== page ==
In the first month of our courtship, my now-husband Wes informed me of his intent to move to Kaua‘i. I’d never been, but my mother came yearly with my father and said from the moment the plane landed, she knew she had “arrived.”
The idea of living on a rock in the middle of the ocean held no appeal for me. But Wes and my mom were thick as thieves from the moment they met. In short order, he had recruited both her and my dad in the campaign to get Pam to Kaua‘i. The coup to overthrow my resolve was complete the day we married and my parents made a wedding gift of our honeymoon — to the Garden Island.
The following year my sister and her husband made the crossing and we soon followed. My only criteria for moving to the Hawaiian Islands was that a) the dogs come too and b) we live on O‘ahu while they endure their 30-day quarantine. We rented a room in Kaneohe and would drive to the quarantine station daily to wash, brush, read and keep our Australian Shepherd and black Lab company. We’d pull over just before the quarantine parking lot where a low slung mango tree grew up through cracked asphalt. Beneath its branches rotting fruit, and dangling within arm’s reach the pinkish-yellow fruit. We’d take the newly fallen and pick a few ready candidates, then head into the station. We’d be weighed down with folding chairs, books, a dog brush and bones. Then for a few hours we’d sit with the dogs in their concrete slab kennels with a chorus of barking neighbors.
My husband taught me how to eat mango Brazilian style: Roll the fruit between your palms until the meat is pureed into a slushy pulp, then bite a hole in one end of the mango and suck the liquefied slurry out. We thought we were in heaven.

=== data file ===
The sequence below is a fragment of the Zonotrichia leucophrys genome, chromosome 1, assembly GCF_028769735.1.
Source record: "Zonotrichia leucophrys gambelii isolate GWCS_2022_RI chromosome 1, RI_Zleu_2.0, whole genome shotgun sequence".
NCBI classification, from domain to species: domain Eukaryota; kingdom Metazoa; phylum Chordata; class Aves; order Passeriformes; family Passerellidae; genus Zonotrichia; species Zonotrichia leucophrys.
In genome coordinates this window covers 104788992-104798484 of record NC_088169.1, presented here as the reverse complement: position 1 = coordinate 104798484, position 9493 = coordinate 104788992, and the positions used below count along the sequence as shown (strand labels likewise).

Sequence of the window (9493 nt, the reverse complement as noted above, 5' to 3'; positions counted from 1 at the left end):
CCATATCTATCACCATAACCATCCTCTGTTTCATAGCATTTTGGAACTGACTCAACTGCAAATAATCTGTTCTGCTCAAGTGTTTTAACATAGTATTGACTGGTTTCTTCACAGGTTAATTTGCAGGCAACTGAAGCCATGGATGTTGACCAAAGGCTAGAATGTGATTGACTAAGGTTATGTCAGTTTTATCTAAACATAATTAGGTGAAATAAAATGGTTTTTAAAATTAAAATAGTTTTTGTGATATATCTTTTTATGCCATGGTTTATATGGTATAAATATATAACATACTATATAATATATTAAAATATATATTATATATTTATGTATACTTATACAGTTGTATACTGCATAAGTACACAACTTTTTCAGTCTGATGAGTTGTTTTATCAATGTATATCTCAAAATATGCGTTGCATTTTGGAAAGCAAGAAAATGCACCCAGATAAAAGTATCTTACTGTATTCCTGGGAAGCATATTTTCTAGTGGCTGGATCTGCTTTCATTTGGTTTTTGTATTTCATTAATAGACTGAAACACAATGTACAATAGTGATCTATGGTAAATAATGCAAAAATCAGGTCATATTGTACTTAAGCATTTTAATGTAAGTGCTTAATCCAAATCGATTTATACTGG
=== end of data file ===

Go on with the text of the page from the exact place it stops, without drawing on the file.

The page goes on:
Early in our relationship my husband had seduced me with mango. Then later, I named my first e-mail account “2mangos.” I chose this address as an affirmation. It referred to a philosophy Wes and I have about prosperity. We were living pretty close to the bone back then and mangos were an expensive luxury. Claiming “2mangos” as an address was my appeal for prosperity. If we could actually afford two mangos we were living high on the hog.
When we arrived to the Hawaiian Islands and were greeted that first day by a lone mango tree laden with ripe fruit, we read it as a sign from the gods — this surely was an omen of all the good things to come.
Three days into our arrival when I woke up with an “ant bite” on my right eyelid, I never suspected my luscious icon of wealth to be the culprit.
Four days later with my eyes swollen shut and skin across my cheeks cracking like an overly roasted tomato and an upper lip that met the blistered tip of my nose, Wes led me into the office of a doctor who announced contritely, “Mango poisoning. It’s not uncommon for haoles.”
It would be three weeks before my face returned to normal. Most of that time Wes would endure accusatory stares in public places as he ushered me and my suspicious face around. Looking at myself in the mirror I bemoaned, “I look like a monster.”
In as self-assuring a tone imaginable he replied: “No, babe. You don’t look like a monster.”
Then pausing to study my face closer, he added, “You look like a turtle.”
Ugh. Welcome to Hawai‘i.